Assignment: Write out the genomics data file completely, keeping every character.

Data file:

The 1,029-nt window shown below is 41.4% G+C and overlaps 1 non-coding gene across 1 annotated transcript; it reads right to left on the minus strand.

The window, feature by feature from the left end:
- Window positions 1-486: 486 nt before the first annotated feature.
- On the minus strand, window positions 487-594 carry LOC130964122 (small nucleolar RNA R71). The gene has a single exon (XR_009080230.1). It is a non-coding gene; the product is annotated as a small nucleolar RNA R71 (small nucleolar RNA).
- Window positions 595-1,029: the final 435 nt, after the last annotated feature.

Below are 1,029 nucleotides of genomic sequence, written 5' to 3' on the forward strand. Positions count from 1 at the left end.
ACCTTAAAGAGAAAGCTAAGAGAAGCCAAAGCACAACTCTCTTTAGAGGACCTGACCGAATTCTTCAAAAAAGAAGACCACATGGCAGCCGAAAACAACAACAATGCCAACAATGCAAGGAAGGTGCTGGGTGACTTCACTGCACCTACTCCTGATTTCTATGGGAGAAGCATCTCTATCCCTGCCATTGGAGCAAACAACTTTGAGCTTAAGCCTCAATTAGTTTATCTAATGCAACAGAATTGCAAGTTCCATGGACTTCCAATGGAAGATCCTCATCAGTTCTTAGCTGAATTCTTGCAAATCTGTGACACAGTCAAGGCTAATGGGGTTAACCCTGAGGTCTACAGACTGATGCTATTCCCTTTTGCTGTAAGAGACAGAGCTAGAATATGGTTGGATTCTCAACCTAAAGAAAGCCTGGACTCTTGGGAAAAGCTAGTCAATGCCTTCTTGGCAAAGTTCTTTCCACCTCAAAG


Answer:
The 1,029-nt window shown below is 41.4% G+C and overlaps 1 non-coding gene across 1 annotated transcript; it reads right to left on the minus strand.

The window, feature by feature from the left end:
- Window positions 1-486: 486 nt before the first annotated feature.
- On the minus strand, window positions 487-594 carry LOC130964122 (small nucleolar RNA R71). The gene has a single exon (XR_009080230.1). It is a non-coding gene; the product is annotated as a small nucleolar RNA R71 (small nucleolar RNA).
- Window positions 595-1,029: the final 435 nt, after the last annotated feature.

Below are 1,029 nucleotides of genomic sequence, written 5' to 3' on the forward strand. Positions count from 1 at the left end.
ACCTTAAAGAGAAAGCTAAGAGAAGCCAAAGCACAACTCTCTTTAGAGGACCTGACCGAATTCTTCAAAAAAGAAGACCACATGGCAGCCGAAAACAACAACAATGCCAACAATGCAAGGAAGGTGCTGGGTGACTTCACTGCACCTACTCCTGATTTCTATGGGAGAAGCATCTCTATCCCTGCCATTGGAGCAAACAACTTTGAGCTTAAGCCTCAATTAGTTTATCTAATGCAACAGAATTGCAAGTTCCATGGACTTCCAATGGAAGATCCTCATCAGTTCTTAGCTGAATTCTTGCAAATCTGTGACACAGTCAAGGCTAATGGGGTTAACCCTGAGGTCTACAGACTGATGCTATTCCCTTTTGCTGTAAGAGACAGAGCTAGAATATGGTTGGATTCTCAACCTAAAGAAAGCCTGGACTCTTGGGAAAAGCTAGTCAATGCCTTCTTGGCAAAGTTCTTTCCACCTCAAAG